USDA withdraws rule for organic livestock standards

by Erica Shaffer
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USDA
 
WASHINGTON – The US Dept. of Agriculture (USDA) has decided to withdraw the Organic Livestock and Poultry Practices (OLPP) final rule to the dismay of stakeholders in the organic agriculture industry.

USDA concluded the OLPP final rule exceeded the agency’s statutory authority and would have negatively impacted voluntary participation in the National Organic Program “…after careful review and two rounds of public comment.”

“The existing robust organic livestock and poultry regulations are effective,” said Greg Ibach, USDA Marketing and Regulatory Program Undersecretary. “The organic industry’s continued growth domestically and globally shows that consumers trust the current approach that balances consumer expectations and the needs of organic producers and handlers.”

USDA explained that “Significant policy and legal issues were identified after the rule published in January 2017.” Changes to the existing organic regulations, USDA said, could have a negative effect on real costs for producers and consumers.

USDA
 
The OTA vowed to continue pursuing legal remedies to resolve this issue.

“The USDA’s unconscionable action does not deter us,” said Laura Batcha, CEO and executive director of the OTA said in a statement. “We will continue our fight in the court. USDA has requested that this case be dismissed; now they have announced they are withdrawing the rule. But this issue will not go away. This latest action by USDA will only invigorate and solidify more support for this regulation.”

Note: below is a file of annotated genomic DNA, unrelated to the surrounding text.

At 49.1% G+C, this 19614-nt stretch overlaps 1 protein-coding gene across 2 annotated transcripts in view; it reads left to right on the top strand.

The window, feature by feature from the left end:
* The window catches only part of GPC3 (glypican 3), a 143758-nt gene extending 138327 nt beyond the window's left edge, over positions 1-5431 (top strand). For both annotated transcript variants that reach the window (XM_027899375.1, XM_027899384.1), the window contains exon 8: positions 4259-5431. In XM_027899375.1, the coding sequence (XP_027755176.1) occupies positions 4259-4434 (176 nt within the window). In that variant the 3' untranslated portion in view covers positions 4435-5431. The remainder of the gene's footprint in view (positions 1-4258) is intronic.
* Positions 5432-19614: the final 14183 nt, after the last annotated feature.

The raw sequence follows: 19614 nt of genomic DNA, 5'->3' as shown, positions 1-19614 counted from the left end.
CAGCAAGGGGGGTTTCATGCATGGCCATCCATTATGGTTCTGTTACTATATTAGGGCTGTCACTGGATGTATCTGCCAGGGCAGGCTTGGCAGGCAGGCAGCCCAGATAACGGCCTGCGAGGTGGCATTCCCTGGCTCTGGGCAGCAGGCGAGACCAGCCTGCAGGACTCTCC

The OTA has turned to the courts to force USDA to uphold the organic livestock standards. Most recently, the OTA requested that oral arguments be heard on a lawsuit that alleges USDA unlawfully delayed the effective date of the standards, abused its discretion by ignoring public record that supported the organic standards, and a regulatory freeze on federal agencies by the Trump administration issued on Jan. 20, 2017, should not apply to organic standards because they are voluntary and apply only to those producers who participate.

Following the announcement of USDA’s decision, the OTA said “The Organic Trade Association last week requested that oral arguments be heard on its lawsuit against USDA over the Department’s failure to put into effect new organic livestock standards. The case is gaining significant momentum and more organic businesses and stakeholders are taking action to speak out in support of the lawsuit.

“The Organic Trade Association will immediately amend the complaint to yet again challenge USDA’s latest attempt to kill a rule that has been fully vetted over a decade.”

The number of certified organic operations in the United States increased by 7 percent and globally by 11 percent, according to USDA reports for 2017. Industry estimates show that organic sales in the US approached $47 billion in 2016, reflecting an increase of almost $3.7 billion since 2015.

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